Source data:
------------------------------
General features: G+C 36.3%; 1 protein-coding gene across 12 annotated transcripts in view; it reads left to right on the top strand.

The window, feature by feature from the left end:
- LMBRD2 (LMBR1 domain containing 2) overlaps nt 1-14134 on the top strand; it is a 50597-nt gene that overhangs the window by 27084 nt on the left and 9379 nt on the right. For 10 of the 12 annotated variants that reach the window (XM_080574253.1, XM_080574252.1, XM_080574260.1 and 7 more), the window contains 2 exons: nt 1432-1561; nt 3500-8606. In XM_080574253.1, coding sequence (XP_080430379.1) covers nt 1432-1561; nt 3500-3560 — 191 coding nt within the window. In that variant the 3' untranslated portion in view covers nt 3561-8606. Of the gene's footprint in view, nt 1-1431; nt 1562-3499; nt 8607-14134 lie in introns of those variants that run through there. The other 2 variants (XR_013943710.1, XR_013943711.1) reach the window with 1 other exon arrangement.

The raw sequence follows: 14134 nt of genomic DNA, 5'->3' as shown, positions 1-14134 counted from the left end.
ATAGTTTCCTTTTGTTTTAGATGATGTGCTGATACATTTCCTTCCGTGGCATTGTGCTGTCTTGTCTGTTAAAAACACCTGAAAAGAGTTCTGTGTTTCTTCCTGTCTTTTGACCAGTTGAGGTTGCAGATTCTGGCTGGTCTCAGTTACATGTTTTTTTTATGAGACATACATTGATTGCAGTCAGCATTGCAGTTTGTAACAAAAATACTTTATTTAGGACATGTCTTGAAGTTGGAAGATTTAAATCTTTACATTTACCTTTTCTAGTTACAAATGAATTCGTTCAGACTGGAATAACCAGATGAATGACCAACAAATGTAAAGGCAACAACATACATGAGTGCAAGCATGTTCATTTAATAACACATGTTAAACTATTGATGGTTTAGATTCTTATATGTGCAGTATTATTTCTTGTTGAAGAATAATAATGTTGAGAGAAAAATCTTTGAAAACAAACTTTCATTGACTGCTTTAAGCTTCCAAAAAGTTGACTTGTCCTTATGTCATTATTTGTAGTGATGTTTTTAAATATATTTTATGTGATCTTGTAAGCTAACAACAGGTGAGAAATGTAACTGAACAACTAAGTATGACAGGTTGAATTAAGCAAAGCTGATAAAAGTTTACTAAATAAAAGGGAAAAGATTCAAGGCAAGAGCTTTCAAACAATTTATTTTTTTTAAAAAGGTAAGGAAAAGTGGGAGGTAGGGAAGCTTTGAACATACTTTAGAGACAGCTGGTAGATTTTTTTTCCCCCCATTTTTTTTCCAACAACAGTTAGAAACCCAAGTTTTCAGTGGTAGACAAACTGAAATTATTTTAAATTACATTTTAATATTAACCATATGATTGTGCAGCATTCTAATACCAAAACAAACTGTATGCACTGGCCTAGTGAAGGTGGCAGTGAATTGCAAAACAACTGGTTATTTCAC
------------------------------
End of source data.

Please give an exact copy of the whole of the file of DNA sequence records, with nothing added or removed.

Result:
General features: G+C 36.3%; 1 protein-coding gene across 12 annotated transcripts in view; it reads left to right on the top strand.

The window, feature by feature from the left end:
- LMBRD2 (LMBR1 domain containing 2) overlaps nt 1-14134 on the top strand; it is a 50597-nt gene that overhangs the window by 27084 nt on the left and 9379 nt on the right. For 10 of the 12 annotated variants that reach the window (XM_080574253.1, XM_080574252.1, XM_080574260.1 and 7 more), the window contains 2 exons: nt 1432-1561; nt 3500-8606. In XM_080574253.1, coding sequence (XP_080430379.1) covers nt 1432-1561; nt 3500-3560 — 191 coding nt within the window. In that variant the 3' untranslated portion in view covers nt 3561-8606. Of the gene's footprint in view, nt 1-1431; nt 1562-3499; nt 8607-14134 lie in introns of those variants that run through there. The other 2 variants (XR_013943710.1, XR_013943711.1) reach the window with 1 other exon arrangement.

The raw sequence follows: 14134 nt of genomic DNA, 5'->3' as shown, positions 1-14134 counted from the left end.
ATAGTTTCCTTTTGTTTTAGATGATGTGCTGATACATTTCCTTCCGTGGCATTGTGCTGTCTTGTCTGTTAAAAACACCTGAAAAGAGTTCTGTGTTTCTTCCTGTCTTTTGACCAGTTGAGGTTGCAGATTCTGGCTGGTCTCAGTTACATGTTTTTTTTATGAGACATACATTGATTGCAGTCAGCATTGCAGTTTGTAACAAAAATACTTTATTTAGGACATGTCTTGAAGTTGGAAGATTTAAATCTTTACATTTACCTTTTCTAGTTACAAATGAATTCGTTCAGACTGGAATAACCAGATGAATGACCAACAAATGTAAAGGCAACAACATACATGAGTGCAAGCATGTTCATTTAATAACACATGTTAAACTATTGATGGTTTAGATTCTTATATGTGCAGTATTATTTCTTGTTGAAGAATAATAATGTTGAGAGAAAAATCTTTGAAAACAAACTTTCATTGACTGCTTTAAGCTTCCAAAAAGTTGACTTGTCCTTATGTCATTATTTGTAGTGATGTTTTTAAATATATTTTATGTGATCTTGTAAGCTAACAACAGGTGAGAAATGTAACTGAACAACTAAGTATGACAGGTTGAATTAAGCAAAGCTGATAAAAGTTTACTAAATAAAAGGGAAAAGATTCAAGGCAAGAGCTTTCAAACAATTTATTTTTTTTAAAAAGGTAAGGAAAAGTGGGAGGTAGGGAAGCTTTGAACATACTTTAGAGACAGCTGGTAGATTTTTTTTCCCCCCATTTTTTTTCCAACAACAGTTAGAAACCCAAGTTTTCAGTGGTAGACAAACTGAAATTATTTTAAATTACATTTTAATATTAACCATATGATTGTGCAGCATTCTAATACCAAAACAAACTGTATGCACTGGCCTAGTGAAGGTGGCAGTGAATTGCAAAACAACTGGTTATTTCAC